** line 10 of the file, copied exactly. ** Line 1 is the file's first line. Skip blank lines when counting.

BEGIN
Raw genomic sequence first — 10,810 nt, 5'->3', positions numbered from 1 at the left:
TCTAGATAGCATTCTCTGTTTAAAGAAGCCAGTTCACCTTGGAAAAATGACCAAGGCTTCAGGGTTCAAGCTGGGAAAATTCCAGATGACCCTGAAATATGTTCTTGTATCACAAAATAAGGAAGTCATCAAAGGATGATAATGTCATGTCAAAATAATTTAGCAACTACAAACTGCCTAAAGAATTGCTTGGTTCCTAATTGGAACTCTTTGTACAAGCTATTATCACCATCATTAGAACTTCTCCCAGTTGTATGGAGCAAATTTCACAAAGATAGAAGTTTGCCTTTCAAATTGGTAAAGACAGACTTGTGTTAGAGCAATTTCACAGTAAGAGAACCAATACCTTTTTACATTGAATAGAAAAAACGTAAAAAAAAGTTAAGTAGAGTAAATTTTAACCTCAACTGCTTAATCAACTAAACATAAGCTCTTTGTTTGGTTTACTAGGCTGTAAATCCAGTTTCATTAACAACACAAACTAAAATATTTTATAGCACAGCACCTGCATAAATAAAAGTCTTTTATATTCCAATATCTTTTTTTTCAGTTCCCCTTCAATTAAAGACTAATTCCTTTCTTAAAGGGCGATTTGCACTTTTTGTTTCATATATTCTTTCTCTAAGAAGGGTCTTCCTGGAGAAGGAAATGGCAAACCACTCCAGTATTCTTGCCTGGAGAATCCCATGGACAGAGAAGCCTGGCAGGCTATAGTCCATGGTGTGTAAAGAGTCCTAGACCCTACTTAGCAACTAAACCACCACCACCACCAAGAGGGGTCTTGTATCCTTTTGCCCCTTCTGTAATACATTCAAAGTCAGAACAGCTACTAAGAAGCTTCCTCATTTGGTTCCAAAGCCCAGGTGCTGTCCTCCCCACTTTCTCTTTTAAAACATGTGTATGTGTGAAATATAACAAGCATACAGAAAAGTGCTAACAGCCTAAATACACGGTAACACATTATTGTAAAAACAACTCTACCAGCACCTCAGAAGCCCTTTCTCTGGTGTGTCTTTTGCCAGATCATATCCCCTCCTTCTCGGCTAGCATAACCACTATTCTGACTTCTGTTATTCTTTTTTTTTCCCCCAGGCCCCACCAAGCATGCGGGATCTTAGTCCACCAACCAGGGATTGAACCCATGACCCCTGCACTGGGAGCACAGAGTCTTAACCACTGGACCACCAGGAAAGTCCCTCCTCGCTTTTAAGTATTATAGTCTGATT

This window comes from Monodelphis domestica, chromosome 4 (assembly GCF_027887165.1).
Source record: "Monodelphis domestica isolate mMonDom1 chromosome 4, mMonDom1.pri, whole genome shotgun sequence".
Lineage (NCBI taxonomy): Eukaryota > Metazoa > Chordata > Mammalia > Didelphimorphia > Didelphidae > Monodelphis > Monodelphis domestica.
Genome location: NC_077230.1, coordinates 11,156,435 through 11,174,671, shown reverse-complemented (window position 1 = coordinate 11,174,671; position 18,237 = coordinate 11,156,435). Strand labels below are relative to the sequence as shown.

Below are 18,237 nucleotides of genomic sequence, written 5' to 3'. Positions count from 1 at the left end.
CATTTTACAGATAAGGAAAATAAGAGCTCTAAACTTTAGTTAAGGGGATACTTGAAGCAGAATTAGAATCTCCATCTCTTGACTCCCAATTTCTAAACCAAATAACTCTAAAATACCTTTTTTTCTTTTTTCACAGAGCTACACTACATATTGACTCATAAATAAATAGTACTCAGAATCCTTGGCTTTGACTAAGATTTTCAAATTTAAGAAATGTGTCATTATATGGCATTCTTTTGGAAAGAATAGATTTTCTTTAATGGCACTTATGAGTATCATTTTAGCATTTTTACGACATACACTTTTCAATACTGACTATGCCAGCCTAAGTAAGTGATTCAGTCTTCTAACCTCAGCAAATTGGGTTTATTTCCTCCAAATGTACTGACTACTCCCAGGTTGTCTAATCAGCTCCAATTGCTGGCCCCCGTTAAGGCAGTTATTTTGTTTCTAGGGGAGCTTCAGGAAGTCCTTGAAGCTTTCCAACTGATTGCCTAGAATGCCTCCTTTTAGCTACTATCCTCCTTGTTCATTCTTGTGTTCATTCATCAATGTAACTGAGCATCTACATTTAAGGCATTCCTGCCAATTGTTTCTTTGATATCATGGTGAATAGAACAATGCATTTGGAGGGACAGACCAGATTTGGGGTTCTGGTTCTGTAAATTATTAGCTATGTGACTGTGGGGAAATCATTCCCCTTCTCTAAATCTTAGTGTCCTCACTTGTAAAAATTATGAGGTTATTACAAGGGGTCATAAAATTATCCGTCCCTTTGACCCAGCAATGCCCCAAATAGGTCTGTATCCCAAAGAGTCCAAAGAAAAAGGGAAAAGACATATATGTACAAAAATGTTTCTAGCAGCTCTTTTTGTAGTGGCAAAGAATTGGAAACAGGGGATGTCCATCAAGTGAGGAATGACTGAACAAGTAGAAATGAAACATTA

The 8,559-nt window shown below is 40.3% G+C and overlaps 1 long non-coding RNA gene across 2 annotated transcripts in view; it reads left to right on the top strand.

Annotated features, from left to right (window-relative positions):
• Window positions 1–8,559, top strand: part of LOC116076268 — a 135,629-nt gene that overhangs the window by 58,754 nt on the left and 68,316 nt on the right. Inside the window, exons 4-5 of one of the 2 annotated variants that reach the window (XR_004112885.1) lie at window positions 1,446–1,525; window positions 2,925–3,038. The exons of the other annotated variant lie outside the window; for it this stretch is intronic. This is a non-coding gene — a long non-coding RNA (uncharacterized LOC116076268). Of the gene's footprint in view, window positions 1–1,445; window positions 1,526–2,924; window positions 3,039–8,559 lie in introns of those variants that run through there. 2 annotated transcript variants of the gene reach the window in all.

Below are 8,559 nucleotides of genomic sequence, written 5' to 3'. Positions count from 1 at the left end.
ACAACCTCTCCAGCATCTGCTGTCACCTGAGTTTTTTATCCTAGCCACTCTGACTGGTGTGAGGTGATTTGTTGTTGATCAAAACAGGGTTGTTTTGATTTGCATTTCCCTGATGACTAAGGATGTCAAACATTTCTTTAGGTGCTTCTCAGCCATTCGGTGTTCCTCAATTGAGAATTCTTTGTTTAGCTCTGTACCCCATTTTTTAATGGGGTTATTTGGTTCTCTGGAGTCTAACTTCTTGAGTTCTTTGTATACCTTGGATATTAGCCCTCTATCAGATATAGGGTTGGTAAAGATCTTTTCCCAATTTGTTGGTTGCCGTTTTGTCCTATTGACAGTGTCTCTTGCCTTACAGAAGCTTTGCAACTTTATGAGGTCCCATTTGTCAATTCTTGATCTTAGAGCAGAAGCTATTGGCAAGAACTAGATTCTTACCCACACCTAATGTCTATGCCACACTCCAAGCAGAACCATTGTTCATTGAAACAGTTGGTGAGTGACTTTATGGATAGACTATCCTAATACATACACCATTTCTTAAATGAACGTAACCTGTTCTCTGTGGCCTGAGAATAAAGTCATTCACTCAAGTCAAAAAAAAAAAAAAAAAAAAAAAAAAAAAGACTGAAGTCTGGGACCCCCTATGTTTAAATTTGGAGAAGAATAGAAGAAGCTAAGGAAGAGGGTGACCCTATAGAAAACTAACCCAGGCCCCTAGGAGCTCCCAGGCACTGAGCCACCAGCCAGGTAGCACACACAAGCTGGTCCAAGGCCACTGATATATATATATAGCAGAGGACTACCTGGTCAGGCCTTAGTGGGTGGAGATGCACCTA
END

Annotated features, from left to right (window-relative positions):